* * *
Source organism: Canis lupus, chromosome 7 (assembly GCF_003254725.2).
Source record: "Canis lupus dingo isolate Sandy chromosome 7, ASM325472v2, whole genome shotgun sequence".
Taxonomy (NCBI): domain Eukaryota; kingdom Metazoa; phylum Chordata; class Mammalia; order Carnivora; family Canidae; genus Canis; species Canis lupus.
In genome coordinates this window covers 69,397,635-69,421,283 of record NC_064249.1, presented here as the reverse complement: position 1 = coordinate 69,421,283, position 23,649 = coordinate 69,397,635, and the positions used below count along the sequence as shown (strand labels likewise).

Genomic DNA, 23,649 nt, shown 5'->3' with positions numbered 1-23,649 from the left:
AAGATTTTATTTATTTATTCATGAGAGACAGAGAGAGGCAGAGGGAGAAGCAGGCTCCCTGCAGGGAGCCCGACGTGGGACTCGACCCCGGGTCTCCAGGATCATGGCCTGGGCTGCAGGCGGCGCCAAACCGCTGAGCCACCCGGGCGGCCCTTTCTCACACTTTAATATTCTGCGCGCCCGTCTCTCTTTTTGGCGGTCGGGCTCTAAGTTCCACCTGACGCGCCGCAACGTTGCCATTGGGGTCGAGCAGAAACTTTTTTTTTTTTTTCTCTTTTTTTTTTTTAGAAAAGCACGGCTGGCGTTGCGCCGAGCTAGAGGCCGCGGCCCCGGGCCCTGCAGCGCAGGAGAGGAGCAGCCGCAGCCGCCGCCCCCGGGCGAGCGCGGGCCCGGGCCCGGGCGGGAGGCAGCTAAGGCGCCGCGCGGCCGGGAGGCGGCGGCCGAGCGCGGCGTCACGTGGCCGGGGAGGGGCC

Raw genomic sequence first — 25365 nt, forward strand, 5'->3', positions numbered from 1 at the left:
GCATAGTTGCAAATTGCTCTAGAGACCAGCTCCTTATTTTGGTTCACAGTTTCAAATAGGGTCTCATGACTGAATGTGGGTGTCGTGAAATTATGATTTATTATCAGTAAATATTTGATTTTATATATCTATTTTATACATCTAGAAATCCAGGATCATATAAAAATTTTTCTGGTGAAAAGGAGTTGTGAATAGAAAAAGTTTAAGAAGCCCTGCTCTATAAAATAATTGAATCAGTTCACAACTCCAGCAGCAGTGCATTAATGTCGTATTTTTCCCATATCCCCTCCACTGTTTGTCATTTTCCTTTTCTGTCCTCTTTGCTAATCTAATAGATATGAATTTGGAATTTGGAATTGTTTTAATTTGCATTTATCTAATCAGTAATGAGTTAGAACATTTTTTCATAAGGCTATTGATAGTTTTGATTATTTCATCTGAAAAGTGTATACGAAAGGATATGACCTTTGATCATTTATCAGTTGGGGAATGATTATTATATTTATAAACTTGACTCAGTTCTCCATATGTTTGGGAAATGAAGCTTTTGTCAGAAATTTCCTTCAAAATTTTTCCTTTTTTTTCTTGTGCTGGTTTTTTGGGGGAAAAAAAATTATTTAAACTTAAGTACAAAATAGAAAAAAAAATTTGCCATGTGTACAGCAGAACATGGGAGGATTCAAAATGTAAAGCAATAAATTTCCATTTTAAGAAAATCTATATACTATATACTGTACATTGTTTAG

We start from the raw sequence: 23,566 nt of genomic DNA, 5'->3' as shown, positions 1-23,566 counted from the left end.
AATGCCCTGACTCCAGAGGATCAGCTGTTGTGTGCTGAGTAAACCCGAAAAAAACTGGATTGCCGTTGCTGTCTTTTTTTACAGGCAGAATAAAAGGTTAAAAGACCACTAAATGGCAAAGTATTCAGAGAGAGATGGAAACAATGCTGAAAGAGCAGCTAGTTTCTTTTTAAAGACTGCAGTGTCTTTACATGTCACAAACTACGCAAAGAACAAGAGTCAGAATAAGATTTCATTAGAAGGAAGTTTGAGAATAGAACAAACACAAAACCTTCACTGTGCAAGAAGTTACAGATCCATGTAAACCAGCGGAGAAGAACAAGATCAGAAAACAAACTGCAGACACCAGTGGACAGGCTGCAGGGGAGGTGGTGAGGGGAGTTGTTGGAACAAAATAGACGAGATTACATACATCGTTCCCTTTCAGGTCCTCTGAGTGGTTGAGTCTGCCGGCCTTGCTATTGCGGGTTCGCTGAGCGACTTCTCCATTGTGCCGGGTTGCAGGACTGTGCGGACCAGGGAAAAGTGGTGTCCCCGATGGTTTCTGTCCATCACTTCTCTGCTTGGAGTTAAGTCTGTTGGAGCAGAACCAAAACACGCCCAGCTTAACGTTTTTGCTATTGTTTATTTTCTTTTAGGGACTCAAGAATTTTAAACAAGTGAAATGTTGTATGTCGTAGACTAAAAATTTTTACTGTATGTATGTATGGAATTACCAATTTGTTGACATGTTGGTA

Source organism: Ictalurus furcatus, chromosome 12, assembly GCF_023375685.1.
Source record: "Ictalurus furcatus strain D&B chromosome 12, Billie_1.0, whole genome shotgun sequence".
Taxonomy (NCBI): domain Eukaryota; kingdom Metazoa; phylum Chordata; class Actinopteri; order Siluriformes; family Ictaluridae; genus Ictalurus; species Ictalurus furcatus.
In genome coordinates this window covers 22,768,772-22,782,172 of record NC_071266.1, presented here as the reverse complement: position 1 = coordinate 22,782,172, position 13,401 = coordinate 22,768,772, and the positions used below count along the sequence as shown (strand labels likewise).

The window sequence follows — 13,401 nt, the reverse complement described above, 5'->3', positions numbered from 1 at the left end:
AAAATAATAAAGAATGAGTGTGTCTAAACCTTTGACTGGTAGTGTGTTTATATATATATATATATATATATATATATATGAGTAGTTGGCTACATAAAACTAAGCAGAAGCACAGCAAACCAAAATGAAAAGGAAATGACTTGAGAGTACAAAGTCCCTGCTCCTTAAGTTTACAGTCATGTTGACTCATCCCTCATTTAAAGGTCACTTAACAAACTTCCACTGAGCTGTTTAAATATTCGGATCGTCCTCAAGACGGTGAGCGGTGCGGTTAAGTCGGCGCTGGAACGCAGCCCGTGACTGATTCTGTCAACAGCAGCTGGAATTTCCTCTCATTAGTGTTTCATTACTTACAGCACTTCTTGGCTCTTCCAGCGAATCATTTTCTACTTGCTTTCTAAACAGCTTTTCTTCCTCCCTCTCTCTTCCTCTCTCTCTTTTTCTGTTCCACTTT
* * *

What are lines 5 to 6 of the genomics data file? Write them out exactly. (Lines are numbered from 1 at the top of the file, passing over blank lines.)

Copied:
Genomic DNA, 23,649 nt, shown 5'->3' with positions numbered 1-23,649 from the left:
AAGATTTTATTTATTTATTCATGAGAGACAGAGAGAGGCAGAGGGAGAAGCAGGCTCCCTGCAGGGAGCCCGACGTGGGACTCGACCCCGGGTCTCCAGGATCATGGCCTGGGCTGCAGGCGGCGCCAAACCGCTGAGCCACCCGGGCGGCCCTTTCTCACACTTTAATATTCTGCGCGCCCGTCTCTCTTTTTGGCGGTCGGGCTCTAAGTTCCACCTGACGCGCCGCAACGTTGCCATTGGGGTCGAGCAGAAACTTTTTTTTTTTTTTCTCTTTTTTTTTTTTAGAAAAGCACGGCTGGCGTTGCGCCGAGCTAGAGGCCGCGGCCCCGGGCCCTGCAGCGCAGGAGAGGAGCAGCCGCAGCCGCCGCCCCCGGGCGAGCGCGGGCCCGGGCCCGGGCGGGAGGCAGCTAAGGCGCCGCGCGGCCGGGAGGCGGCGGCCGAGCGCGGCGTCACGTGGCCGGGGAGGGGCC